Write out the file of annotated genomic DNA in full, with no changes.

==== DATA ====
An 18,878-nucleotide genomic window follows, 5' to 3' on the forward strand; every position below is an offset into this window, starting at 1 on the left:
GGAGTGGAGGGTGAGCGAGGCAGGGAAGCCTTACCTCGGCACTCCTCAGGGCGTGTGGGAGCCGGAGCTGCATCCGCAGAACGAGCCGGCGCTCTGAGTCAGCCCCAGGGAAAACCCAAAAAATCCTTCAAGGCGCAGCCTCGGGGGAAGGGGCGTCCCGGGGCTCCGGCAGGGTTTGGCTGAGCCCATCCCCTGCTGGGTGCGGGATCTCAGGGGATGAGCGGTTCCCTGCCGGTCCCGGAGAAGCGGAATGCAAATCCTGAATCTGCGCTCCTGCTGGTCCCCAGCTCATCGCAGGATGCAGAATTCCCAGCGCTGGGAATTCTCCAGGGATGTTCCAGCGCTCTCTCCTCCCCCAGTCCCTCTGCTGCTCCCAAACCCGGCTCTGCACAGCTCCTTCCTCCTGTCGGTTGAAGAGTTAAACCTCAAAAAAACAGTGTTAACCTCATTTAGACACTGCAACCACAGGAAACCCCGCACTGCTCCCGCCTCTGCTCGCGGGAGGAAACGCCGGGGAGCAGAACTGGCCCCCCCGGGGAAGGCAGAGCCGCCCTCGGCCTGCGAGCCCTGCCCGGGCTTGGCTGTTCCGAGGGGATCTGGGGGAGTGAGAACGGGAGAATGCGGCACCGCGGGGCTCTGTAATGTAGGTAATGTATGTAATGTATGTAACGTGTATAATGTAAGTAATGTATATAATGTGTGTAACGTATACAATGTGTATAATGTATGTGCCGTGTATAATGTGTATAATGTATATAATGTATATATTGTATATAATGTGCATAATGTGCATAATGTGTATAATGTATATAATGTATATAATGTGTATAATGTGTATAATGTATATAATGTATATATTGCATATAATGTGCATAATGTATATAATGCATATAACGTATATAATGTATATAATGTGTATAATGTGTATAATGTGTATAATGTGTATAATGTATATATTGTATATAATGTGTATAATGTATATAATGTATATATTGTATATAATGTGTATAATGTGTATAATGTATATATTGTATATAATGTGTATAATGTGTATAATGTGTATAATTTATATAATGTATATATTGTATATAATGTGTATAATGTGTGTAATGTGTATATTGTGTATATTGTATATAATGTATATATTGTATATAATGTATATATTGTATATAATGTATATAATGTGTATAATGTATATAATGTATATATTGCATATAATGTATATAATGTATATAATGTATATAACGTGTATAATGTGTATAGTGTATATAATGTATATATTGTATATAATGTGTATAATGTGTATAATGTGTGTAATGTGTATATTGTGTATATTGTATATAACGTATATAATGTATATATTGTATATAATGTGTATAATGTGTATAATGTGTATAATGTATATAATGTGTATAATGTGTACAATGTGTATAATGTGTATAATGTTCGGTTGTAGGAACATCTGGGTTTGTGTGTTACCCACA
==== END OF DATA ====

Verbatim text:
An 18,878-nucleotide genomic window follows, 5' to 3' on the forward strand; every position below is an offset into this window, starting at 1 on the left:
GGAGTGGAGGGTGAGCGAGGCAGGGAAGCCTTACCTCGGCACTCCTCAGGGCGTGTGGGAGCCGGAGCTGCATCCGCAGAACGAGCCGGCGCTCTGAGTCAGCCCCAGGGAAAACCCAAAAAATCCTTCAAGGCGCAGCCTCGGGGGAAGGGGCGTCCCGGGGCTCCGGCAGGGTTTGGCTGAGCCCATCCCCTGCTGGGTGCGGGATCTCAGGGGATGAGCGGTTCCCTGCCGGTCCCGGAGAAGCGGAATGCAAATCCTGAATCTGCGCTCCTGCTGGTCCCCAGCTCATCGCAGGATGCAGAATTCCCAGCGCTGGGAATTCTCCAGGGATGTTCCAGCGCTCTCTCCTCCCCCAGTCCCTCTGCTGCTCCCAAACCCGGCTCTGCACAGCTCCTTCCTCCTGTCGGTTGAAGAGTTAAACCTCAAAAAAACAGTGTTAACCTCATTTAGACACTGCAACCACAGGAAACCCCGCACTGCTCCCGCCTCTGCTCGCGGGAGGAAACGCCGGGGAGCAGAACTGGCCCCCCCGGGGAAGGCAGAGCCGCCCTCGGCCTGCGAGCCCTGCCCGGGCTTGGCTGTTCCGAGGGGATCTGGGGGAGTGAGAACGGGAGAATGCGGCACCGCGGGGCTCTGTAATGTAGGTAATGTATGTAATGTATGTAACGTGTATAATGTAAGTAATGTATATAATGTGTGTAACGTATACAATGTGTATAATGTATGTGCCGTGTATAATGTGTATAATGTATATAATGTATATATTGTATATAATGTGCATAATGTGCATAATGTGTATAATGTATATAATGTATATAATGTGTATAATGTGTATAATGTATATAATGTATATATTGCATATAATGTGCATAATGTATATAATGCATATAACGTATATAATGTATATAATGTGTATAATGTGTATAATGTGTATAATGTGTATAATGTATATATTGTATATAATGTGTATAATGTATATAATGTATATATTGTATATAATGTGTATAATGTGTATAATGTATATATTGTATATAATGTGTATAATGTGTATAATGTGTATAATTTATATAATGTATATATTGTATATAATGTGTATAATGTGTGTAATGTGTATATTGTGTATATTGTATATAATGTATATATTGTATATAATGTATATATTGTATATAATGTATATAATGTGTATAATGTATATAATGTATATATTGCATATAATGTATATAATGTATATAATGTATATAACGTGTATAATGTGTATAGTGTATATAATGTATATATTGTATATAATGTGTATAATGTGTATAATGTGTGTAATGTGTATATTGTGTATATTGTATATAACGTATATAATGTATATATTGTATATAATGTGTATAATGTGTATAATGTGTATAATGTATATAATGTGTATAATGTGTACAATGTGTATAATGTGTATAATGTTCGGTTGTAGGAACATCTGGGTTTGTGTGTTACCCACA